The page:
Susan Johnson jumped at the sight of a rabbit Tuesday. It is understandable if the Briarcliff homeowner still feels skittish after a rabid fox bit three people, then left foam and blood all over her guest bedroom while trapped there overnight.
"It was like too incredible to believe," Johnson said. "It seems funny now, but we were all frightened. It was a terrifying experience."
Johnson had just had an evening meeting in her house at 40 Austin Place with about 30 people involved in the Briarcliff Manor Education Foundation on June 8 when the fox appeared in her neighborhood. Everyone had left except for Julie Plank, a neighbor who lives across the street from Johnson.
Plank left the house about 20 minutes after the meeting, and moments later, Johnson and her husband, Eric Johnson, heard a loud shriek and screaming. Eric Johnson thought Plank was being attacked by a man and ran outside. Then he too began screaming.
"It was dark outside and we couldn't even tell what was happening, but the animal left and went running towards myself and my mother-in-law," Johnson said. "It latched onto my mother-in-law's pant leg and she shook it off and it ran in our house."
Johnson and her mother-in-law followed the fox into the house and closed the door of a guest bedroom on the ground floor after the fox ran inside.
"My neighbor was wearing white pants and there was blood all over her pants because she got bit," Johnson said.
Johnson took Plank to Phelps Hospital's emergency room while her husband and two sons, 10 and 12, stayed in the house. One son had picked up a bat after hearing screams but when he saw the fox run by, he dropped the bat, leapt up the stairs and jumped into bed with his brother.
While Johnson and Plank were at the hospital, police and an animal control officer from Ossining set a cage trap in the guest bedroom that held the fox.
In the emergency room, Johnson and Plank met two other victims of the fox – an 18-year-old who had been bitten in the leg and a 20-year-old who had fallen down and broken his wrist while running away from the fox.
"I didn't get home until three in the morning and it was hard to sleep because I would ascribe powers to this animal. I was envisioning that it would open the door and come upstairs to attack us," Johnson said.
The next morning, police and the animal control officer came back with a bigger crate and some poisoned food. They opened the bedroom door once to put in the poison, then decided that they should give the animal a little more poison.
Johnson and her husband were signing some loan documents with loan officers in their house when they heard the fox run out of the guest bedroom.
"As soon as we heard the fox come out, we said 'Get out! Get out! We all need to get out of the house this second!'" Johnson said.
Johnson and her husband ran out of their house with the loan officers and screamed at their kids upstairs to close their doors. They were safely outside when they realized that Mojo, the family's chocolate Labrador, was trapped in an enclosed area of the house formed by child-protection gates.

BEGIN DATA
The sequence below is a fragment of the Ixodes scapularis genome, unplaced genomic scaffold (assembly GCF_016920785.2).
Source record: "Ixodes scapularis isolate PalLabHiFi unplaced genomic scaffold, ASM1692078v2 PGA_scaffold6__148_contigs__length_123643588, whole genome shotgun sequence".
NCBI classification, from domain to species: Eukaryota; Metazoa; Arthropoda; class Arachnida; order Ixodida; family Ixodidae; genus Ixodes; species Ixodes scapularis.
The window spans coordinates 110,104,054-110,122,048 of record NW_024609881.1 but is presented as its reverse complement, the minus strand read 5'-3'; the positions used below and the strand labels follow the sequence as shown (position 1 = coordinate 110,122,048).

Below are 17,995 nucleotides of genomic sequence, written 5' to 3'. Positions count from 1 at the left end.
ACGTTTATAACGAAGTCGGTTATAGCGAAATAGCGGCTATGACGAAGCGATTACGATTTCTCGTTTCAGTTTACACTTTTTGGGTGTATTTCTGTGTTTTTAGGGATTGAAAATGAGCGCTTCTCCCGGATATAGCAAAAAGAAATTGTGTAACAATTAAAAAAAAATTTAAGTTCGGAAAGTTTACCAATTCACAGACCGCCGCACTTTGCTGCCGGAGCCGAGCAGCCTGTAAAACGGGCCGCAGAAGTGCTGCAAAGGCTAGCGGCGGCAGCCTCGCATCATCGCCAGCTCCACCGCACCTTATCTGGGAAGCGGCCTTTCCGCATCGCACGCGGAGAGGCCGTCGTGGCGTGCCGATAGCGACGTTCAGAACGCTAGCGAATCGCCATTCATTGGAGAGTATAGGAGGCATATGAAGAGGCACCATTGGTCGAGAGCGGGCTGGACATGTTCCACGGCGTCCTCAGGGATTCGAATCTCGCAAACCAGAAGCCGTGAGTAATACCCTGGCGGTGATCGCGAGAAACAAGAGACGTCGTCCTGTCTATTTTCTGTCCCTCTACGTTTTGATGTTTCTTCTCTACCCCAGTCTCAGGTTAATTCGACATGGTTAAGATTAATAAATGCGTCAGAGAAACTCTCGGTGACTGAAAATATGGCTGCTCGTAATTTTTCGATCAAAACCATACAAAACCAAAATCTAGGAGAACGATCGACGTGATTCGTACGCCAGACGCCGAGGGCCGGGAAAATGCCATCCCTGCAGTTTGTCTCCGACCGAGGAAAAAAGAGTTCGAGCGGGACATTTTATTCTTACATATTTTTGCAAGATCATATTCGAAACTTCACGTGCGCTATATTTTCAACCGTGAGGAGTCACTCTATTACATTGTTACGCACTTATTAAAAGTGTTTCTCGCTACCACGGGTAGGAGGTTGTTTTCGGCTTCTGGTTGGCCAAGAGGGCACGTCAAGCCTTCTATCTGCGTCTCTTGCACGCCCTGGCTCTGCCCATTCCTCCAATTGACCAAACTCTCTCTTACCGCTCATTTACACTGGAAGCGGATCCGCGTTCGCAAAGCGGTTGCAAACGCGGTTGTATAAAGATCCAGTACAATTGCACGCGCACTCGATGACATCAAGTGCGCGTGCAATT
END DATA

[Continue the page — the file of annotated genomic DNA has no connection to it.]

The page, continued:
"The police and animal control were running through the house, police were pepper spraying," Johnson said. "We realize Mojo is in there and we can hear them fighting. The fox had jumped into the gated area."
At that point, in the midst of its fight with the dog, poison took effect on the fox and the animal died.
"The dog was ok. I don't think they found any bite marks so we're assuming our dog got the better of the fight," Johnson said.
Luckly, Mojo was up-to-date on his rabies vaccinations.
The animal control officer sent the head of the fox to the county health department so that its brain could be analyzed for rabies. On Friday, test results confirmed that the fox was rabid.
In total, the fox attacked three people – two on Chestnut Hill Lane and one on
Austin Place – as well as a dog on Long Hill Road before being trapped in Johnson's house, county health officials said.
"I hated having this fox in our house but in some ways I was actually glad that it wasn't out biting more people and kids," Johnson said.
Johnson described the rabid fox as "not cute at all. To me it looked like a giant ferret," she said. "It was grey, it had very short legs and it looked like a giant rodent, kind of fluffy."
With the terrifying animal finally dead, Johnson and her husband turned to the task of cleaning up their home, which had blood and foam all over in the room where the fox had spent a night.
The Johnsons hoped that county health workers would lend a hand with cleaning up, but they were told that the health department does not do that.
"They said the rabies disease is only alive in saliva or blood for a couple of hours, so they just advised us to use bleach and wear gloves," Johnson said.
Johnson plans on putting on gloves and scrubbing today. She and her neighbor Plank still feel scared to death of any animal, but they're glad there wasn't the bloodbath that there could have been if the fox had attacked the Briarcliff Manor Education Foundation guests, or one of Johnson's children.
"I'm generally not a very scared person, but I think I'm probably going to be cautious for the next couple of weeks," Johnson said.
Are you concerned about rabid animals? Leave your comment below or join TheDailyBriarcliff.com on Facebook.